Wow. What a nice, long weekend. BUSY but great! Hope you all had exactly the kind of Fourth you most enjoy. Me, I had a crazy day with the family, starting with the pancake breakfast down at the church, then the big holiday parade, then the street fair. Back in the afternoon for a brief recovery period, then off to the big picnic & fireworks display. I was so tired at the end of Friday night, then got up and had a garage sale on Saturday. (I hate garage sales, but it was a ploy to get the kids to clean out the basement and get rid of ten years’ worth of toys. It worked.) Sunday was girls’ day out for shopping… of course, my daughters had to spend that garage sale money. Whew! I’m worn out.
Five days until I leave for ICRS so this is going to be a doozy of a week. Nose to the grindstone, no more messing around, it’s work, work, work. If I could ask you a favor… if you’re planning on sending me a query or a requested partial, it would be totally okay with me if you’d wait about two weeks to send it. Seriously. It seems everyone has decided to bombard my inbox, right when I don’t have any time to deal with incoming. So, hold off if you can. Thanks.
So, how about a post for today.
One of my clients wrote me:
As I toil on my romantic suspense, I confront a question I can’t answer. Is writing a romantic mystery for Christians a “ministry”? You mentioned you love the romance part of my book — and actually I do, too. But writing it doesn’t feel “ministerial” enough, whatever “ministerial” and “enough” are supposed to mean. Do other Christian novelists wrestle with this?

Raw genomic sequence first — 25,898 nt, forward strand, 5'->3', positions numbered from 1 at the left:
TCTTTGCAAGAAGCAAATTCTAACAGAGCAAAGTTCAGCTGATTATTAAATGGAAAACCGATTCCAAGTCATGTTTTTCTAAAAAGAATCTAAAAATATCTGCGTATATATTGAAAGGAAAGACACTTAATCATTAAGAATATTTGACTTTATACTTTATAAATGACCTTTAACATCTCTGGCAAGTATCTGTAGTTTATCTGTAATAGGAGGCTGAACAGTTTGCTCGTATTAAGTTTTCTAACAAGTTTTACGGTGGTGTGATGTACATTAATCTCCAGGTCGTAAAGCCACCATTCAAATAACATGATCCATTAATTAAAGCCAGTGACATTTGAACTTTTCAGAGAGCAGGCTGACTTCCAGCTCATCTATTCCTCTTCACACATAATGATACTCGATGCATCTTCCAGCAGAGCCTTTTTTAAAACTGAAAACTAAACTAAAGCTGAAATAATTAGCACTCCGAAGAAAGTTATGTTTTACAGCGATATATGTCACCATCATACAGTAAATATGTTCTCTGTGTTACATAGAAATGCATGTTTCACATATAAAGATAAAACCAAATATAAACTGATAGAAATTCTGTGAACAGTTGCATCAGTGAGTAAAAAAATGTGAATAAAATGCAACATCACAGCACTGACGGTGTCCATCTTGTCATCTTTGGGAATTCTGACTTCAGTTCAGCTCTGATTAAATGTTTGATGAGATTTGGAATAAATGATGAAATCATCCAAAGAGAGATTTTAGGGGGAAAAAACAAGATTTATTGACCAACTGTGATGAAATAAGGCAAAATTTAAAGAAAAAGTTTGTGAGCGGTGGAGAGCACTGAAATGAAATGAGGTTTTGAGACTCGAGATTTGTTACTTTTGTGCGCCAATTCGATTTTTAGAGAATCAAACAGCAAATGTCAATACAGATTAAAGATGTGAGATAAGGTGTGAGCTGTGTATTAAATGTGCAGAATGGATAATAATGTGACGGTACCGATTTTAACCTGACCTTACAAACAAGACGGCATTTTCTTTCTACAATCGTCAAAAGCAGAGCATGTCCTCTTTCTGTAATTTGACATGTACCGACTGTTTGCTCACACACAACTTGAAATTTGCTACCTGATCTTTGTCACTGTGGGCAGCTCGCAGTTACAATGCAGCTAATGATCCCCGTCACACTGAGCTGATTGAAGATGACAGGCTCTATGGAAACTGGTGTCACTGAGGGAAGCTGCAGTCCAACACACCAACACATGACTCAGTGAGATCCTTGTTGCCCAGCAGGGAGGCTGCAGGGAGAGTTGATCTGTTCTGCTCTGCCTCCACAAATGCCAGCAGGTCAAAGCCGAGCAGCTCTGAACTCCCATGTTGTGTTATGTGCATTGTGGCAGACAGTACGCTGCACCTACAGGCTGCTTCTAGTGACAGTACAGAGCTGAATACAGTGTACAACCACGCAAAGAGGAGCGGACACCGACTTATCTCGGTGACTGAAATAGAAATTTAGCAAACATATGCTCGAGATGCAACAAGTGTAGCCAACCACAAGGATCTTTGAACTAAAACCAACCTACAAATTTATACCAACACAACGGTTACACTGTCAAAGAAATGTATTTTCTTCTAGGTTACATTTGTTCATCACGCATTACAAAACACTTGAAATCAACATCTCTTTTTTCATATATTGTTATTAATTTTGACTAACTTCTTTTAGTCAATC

I answered her:
I believe writers often speak more “truth” in fiction than they do in non-fiction. In a novel, you don’t hide behind your own defenses, but you allow your characters to experience the full gamut of human emotion. So in a novel, you can portray the full spectrum of the human heart without holding back. You can show desire and temptation, discipline, fear, anger, doubt, and of course, love. You have the opportunity to “entertain” while also illustrating deeper truths. People always benefit from seeing the truth on the page. This is why I think Christian fiction, including romance, is ministerial.
I think you can only see romance as ministerial when you acknowledge that romantic feelings and desires are real, human, and God-given, and serve an important purpose in our lives; and that the Christian church (Western, mostly) has tended to try and ignore that, keeping love, romance, and sex in the dark hidden corners, making them unspeakable rather than an important part of the way God made us. I think it’s beautiful to see an honest portrayal of a romance, complete with conflict and pain, sexual desires, and amazing overwhelming love-feelings, because it reminds me of how God was so scandalously generous in giving us the gift of “each other” in the first place.
I could write a lot more… it’s much deeper than this. But I think I’d like to hear what others have to say.
Readers? How do you see your fiction writing as a ministry?[ Next Post → ] [ ← Previous Post ]